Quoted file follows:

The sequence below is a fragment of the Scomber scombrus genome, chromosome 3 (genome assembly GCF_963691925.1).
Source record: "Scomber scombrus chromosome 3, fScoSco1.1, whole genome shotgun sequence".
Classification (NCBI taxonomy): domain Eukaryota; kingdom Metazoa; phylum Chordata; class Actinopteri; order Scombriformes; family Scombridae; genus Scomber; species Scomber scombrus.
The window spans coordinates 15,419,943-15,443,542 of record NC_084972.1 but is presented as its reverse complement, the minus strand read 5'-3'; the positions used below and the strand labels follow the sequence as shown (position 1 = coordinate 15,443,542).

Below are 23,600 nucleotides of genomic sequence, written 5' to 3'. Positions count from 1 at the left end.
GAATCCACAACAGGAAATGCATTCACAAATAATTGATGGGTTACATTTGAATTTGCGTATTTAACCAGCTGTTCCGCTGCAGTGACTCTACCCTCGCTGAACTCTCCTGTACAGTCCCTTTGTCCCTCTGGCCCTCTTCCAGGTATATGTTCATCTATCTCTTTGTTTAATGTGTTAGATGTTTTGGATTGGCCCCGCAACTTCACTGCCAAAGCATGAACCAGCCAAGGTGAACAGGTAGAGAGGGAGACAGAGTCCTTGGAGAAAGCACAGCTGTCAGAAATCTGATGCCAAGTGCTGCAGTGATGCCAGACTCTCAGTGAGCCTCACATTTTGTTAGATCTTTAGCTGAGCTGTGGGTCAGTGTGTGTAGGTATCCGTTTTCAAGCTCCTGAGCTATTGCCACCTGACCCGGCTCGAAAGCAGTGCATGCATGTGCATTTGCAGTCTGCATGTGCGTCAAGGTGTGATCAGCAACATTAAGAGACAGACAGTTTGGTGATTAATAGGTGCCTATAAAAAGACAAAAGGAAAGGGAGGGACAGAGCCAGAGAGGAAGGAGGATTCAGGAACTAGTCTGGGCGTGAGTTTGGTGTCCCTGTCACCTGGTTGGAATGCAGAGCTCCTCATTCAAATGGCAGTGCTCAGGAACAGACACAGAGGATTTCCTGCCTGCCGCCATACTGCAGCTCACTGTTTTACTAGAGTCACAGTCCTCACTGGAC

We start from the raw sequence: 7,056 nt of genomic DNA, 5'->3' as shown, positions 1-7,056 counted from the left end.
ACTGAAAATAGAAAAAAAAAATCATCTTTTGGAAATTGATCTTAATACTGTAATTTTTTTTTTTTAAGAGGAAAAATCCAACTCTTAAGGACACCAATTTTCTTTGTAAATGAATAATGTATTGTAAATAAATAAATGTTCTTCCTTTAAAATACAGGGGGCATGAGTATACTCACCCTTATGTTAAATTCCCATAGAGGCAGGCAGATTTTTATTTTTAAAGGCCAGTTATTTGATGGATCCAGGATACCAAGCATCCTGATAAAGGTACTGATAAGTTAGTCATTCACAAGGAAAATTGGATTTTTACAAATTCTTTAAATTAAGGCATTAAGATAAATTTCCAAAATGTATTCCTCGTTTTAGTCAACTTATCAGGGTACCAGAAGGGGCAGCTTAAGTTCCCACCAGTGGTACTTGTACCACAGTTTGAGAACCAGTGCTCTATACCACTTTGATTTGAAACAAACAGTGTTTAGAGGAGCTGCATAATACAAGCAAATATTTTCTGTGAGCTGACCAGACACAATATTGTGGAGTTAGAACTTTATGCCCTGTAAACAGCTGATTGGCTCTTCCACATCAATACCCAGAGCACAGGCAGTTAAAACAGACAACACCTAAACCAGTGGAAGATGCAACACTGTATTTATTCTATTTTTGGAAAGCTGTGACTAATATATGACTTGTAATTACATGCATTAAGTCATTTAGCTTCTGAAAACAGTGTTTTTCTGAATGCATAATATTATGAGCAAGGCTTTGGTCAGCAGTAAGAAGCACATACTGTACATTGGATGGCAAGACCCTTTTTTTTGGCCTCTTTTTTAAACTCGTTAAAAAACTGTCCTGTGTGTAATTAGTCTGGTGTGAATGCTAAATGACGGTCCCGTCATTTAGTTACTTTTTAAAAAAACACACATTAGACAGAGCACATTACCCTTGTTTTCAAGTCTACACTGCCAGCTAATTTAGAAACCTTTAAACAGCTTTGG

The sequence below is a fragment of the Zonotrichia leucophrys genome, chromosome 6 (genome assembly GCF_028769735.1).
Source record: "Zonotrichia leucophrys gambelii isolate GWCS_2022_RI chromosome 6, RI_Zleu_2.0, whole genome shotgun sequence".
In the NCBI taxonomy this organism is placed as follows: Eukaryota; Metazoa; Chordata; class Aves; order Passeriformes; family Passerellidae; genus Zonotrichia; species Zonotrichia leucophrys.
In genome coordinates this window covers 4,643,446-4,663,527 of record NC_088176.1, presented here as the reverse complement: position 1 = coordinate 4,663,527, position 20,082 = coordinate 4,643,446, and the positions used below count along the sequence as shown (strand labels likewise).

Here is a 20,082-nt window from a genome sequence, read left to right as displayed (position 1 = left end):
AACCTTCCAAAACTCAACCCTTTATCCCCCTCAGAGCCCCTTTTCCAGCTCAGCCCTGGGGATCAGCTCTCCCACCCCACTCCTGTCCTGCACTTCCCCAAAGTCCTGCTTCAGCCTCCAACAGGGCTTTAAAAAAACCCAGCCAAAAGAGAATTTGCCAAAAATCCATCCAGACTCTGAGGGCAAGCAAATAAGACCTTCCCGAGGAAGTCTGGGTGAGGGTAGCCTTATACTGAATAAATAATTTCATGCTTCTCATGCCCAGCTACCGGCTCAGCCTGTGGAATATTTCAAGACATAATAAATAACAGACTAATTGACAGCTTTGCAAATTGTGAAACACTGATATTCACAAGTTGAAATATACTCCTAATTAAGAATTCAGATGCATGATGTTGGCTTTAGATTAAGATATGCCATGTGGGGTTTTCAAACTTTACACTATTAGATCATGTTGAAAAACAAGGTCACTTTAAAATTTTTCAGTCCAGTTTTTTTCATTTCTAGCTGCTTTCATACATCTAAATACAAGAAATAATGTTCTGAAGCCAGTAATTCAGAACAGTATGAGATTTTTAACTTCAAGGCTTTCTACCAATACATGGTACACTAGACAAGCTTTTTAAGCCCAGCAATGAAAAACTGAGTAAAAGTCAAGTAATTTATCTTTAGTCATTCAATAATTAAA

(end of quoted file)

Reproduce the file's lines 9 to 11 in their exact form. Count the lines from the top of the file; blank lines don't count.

The sequence below is a fragment of the Zonotrichia leucophrys genome, chromosome 6 (genome assembly GCF_028769735.1).
Source record: "Zonotrichia leucophrys gambelii isolate GWCS_2022_RI chromosome 6, RI_Zleu_2.0, whole genome shotgun sequence".
In the NCBI taxonomy this organism is placed as follows: Eukaryota; Metazoa; Chordata; class Aves; order Passeriformes; family Passerellidae; genus Zonotrichia; species Zonotrichia leucophrys.